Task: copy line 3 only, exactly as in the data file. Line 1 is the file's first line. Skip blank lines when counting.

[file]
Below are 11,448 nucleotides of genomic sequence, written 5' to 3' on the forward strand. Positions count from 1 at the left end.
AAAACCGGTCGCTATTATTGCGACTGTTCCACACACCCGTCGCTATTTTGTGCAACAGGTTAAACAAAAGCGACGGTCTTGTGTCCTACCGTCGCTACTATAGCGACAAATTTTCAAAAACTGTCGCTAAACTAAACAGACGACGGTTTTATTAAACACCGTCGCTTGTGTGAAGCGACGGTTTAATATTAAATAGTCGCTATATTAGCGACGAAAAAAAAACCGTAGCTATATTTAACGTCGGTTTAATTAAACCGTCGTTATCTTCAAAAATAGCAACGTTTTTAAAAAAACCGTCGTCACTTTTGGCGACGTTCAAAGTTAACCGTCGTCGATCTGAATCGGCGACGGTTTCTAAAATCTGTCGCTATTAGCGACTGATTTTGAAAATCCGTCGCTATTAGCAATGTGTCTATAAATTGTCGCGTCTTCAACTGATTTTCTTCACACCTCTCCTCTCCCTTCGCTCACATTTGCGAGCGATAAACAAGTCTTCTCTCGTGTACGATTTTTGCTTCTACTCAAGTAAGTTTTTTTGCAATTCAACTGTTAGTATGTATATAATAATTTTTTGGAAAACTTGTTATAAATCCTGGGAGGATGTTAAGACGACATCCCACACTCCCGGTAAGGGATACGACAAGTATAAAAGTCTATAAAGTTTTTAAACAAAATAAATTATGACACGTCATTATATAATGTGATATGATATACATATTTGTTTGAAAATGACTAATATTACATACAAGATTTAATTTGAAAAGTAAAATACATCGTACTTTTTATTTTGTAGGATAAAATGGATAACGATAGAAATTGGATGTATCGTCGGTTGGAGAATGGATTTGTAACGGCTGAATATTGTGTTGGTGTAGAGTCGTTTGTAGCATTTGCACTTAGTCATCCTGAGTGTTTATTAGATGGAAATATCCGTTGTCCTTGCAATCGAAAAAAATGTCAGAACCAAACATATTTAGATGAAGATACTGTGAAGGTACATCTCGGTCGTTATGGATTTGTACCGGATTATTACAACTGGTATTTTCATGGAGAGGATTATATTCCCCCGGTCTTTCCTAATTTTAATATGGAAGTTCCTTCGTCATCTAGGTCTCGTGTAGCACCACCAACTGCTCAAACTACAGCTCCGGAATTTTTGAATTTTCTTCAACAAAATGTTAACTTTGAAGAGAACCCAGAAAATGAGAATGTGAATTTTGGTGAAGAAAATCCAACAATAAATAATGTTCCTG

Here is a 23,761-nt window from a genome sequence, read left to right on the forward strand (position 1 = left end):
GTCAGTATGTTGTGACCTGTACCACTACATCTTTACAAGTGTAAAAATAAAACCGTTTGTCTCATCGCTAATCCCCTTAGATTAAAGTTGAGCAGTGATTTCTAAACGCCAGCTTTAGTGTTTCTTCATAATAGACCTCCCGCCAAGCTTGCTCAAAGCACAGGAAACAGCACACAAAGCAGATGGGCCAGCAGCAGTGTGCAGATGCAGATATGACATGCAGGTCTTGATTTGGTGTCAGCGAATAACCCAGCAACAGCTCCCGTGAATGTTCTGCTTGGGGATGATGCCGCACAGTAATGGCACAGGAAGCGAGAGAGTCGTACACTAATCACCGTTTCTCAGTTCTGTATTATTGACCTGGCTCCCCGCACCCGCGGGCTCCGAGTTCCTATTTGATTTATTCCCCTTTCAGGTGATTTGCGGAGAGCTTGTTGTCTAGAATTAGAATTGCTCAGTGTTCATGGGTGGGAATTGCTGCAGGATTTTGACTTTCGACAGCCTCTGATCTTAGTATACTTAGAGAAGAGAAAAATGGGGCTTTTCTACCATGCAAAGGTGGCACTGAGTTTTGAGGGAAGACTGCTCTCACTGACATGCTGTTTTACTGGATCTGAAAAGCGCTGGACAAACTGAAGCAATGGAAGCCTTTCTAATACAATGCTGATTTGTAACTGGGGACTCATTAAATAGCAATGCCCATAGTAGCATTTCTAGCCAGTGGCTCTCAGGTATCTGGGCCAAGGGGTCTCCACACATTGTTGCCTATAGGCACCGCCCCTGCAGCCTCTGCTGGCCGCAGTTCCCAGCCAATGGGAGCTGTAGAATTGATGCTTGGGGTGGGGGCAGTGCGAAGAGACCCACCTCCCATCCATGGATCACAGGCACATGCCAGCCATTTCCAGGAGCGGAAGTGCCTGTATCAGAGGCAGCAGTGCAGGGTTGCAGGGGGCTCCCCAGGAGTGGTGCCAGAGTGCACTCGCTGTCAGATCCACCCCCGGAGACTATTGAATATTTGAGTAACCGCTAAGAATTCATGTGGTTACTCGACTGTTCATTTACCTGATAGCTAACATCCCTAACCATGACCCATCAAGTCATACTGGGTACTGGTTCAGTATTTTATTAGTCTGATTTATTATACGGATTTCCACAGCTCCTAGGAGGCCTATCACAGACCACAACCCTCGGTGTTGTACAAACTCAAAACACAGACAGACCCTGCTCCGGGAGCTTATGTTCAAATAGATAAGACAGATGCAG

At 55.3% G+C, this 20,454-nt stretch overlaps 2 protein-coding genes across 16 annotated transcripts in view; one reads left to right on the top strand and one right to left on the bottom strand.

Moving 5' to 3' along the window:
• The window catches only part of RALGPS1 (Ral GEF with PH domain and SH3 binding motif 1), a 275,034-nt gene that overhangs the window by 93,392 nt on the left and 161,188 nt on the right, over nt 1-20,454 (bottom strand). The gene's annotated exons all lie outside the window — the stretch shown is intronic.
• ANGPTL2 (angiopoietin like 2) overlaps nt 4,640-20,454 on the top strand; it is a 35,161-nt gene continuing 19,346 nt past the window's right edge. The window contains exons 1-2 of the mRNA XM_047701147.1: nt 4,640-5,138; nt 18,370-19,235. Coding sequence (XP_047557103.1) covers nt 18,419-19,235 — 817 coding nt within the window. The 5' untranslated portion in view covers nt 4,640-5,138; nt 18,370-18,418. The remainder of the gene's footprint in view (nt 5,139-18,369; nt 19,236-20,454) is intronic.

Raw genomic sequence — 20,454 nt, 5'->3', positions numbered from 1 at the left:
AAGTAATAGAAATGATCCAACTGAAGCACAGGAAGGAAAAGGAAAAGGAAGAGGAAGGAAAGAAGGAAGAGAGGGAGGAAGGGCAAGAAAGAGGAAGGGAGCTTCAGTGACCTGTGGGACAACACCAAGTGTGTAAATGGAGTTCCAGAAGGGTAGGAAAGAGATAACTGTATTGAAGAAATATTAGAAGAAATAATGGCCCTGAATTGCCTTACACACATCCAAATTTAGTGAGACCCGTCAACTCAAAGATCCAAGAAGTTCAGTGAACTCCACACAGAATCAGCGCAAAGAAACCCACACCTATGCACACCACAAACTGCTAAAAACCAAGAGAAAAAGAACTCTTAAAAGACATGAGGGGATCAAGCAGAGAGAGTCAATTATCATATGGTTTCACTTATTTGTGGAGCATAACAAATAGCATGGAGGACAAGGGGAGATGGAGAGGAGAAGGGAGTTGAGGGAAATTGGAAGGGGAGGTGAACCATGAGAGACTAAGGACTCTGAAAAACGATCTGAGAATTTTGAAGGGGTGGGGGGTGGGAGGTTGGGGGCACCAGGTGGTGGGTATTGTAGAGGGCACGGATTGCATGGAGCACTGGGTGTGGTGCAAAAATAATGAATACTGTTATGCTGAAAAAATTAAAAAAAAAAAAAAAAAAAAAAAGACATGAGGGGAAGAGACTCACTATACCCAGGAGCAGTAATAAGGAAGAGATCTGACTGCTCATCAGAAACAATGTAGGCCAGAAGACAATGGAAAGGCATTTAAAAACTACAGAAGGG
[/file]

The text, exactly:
Here is a 23,761-nt window from a genome sequence, read left to right on the forward strand (position 1 = left end):